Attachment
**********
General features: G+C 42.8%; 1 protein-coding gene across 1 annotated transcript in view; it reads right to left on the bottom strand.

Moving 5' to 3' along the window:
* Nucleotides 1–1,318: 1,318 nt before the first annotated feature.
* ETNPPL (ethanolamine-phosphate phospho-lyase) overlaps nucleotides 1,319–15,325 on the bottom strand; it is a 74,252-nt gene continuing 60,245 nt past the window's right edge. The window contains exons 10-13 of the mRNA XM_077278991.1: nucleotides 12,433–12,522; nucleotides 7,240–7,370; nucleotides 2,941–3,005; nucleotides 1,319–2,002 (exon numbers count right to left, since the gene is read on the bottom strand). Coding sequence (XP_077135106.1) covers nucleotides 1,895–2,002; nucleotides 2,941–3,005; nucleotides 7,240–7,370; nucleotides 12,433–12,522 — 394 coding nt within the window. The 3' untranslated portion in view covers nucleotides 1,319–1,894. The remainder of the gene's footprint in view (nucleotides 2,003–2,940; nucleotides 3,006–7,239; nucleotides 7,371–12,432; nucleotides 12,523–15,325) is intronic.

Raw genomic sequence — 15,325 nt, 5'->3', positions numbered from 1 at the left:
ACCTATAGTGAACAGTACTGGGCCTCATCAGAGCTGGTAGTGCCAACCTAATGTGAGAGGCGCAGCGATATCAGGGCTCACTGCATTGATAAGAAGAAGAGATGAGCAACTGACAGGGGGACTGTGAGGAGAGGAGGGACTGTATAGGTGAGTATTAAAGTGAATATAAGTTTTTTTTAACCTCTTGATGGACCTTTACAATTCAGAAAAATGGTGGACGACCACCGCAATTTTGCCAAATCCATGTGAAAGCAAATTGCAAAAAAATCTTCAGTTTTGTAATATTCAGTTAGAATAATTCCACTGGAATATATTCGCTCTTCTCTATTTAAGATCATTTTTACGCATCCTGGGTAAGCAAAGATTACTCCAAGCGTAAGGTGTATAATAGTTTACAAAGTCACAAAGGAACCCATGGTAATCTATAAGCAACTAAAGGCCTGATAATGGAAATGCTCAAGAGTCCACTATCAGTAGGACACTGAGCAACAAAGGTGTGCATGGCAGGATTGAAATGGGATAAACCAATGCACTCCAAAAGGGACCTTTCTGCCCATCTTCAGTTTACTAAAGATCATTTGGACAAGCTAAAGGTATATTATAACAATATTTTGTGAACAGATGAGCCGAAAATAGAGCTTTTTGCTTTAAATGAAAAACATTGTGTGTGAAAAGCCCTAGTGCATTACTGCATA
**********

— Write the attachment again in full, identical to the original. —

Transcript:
General features: G+C 42.8%; 1 protein-coding gene across 1 annotated transcript in view; it reads right to left on the bottom strand.

Moving 5' to 3' along the window:
* Nucleotides 1–1,318: 1,318 nt before the first annotated feature.
* ETNPPL (ethanolamine-phosphate phospho-lyase) overlaps nucleotides 1,319–15,325 on the bottom strand; it is a 74,252-nt gene continuing 60,245 nt past the window's right edge. The window contains exons 10-13 of the mRNA XM_077278991.1: nucleotides 12,433–12,522; nucleotides 7,240–7,370; nucleotides 2,941–3,005; nucleotides 1,319–2,002 (exon numbers count right to left, since the gene is read on the bottom strand). Coding sequence (XP_077135106.1) covers nucleotides 1,895–2,002; nucleotides 2,941–3,005; nucleotides 7,240–7,370; nucleotides 12,433–12,522 — 394 coding nt within the window. The 3' untranslated portion in view covers nucleotides 1,319–1,894. The remainder of the gene's footprint in view (nucleotides 2,003–2,940; nucleotides 3,006–7,239; nucleotides 7,371–12,432; nucleotides 12,523–15,325) is intronic.

Raw genomic sequence — 15,325 nt, 5'->3', positions numbered from 1 at the left:
ACCTATAGTGAACAGTACTGGGCCTCATCAGAGCTGGTAGTGCCAACCTAATGTGAGAGGCGCAGCGATATCAGGGCTCACTGCATTGATAAGAAGAAGAGATGAGCAACTGACAGGGGGACTGTGAGGAGAGGAGGGACTGTATAGGTGAGTATTAAAGTGAATATAAGTTTTTTTTAACCTCTTGATGGACCTTTACAATTCAGAAAAATGGTGGACGACCACCGCAATTTTGCCAAATCCATGTGAAAGCAAATTGCAAAAAAATCTTCAGTTTTGTAATATTCAGTTAGAATAATTCCACTGGAATATATTCGCTCTTCTCTATTTAAGATCATTTTTACGCATCCTGGGTAAGCAAAGATTACTCCAAGCGTAAGGTGTATAATAGTTTACAAAGTCACAAAGGAACCCATGGTAATCTATAAGCAACTAAAGGCCTGATAATGGAAATGCTCAAGAGTCCACTATCAGTAGGACACTGAGCAACAAAGGTGTGCATGGCAGGATTGAAATGGGATAAACCAATGCACTCCAAAAGGGACCTTTCTGCCCATCTTCAGTTTACTAAAGATCATTTGGACAAGCTAAAGGTATATTATAACAATATTTTGTGAACAGATGAGCCGAAAATAGAGCTTTTTGCTTTAAATGAAAAACATTGTGTGTGAAAAGCCCTAGTGCATTACTGCATA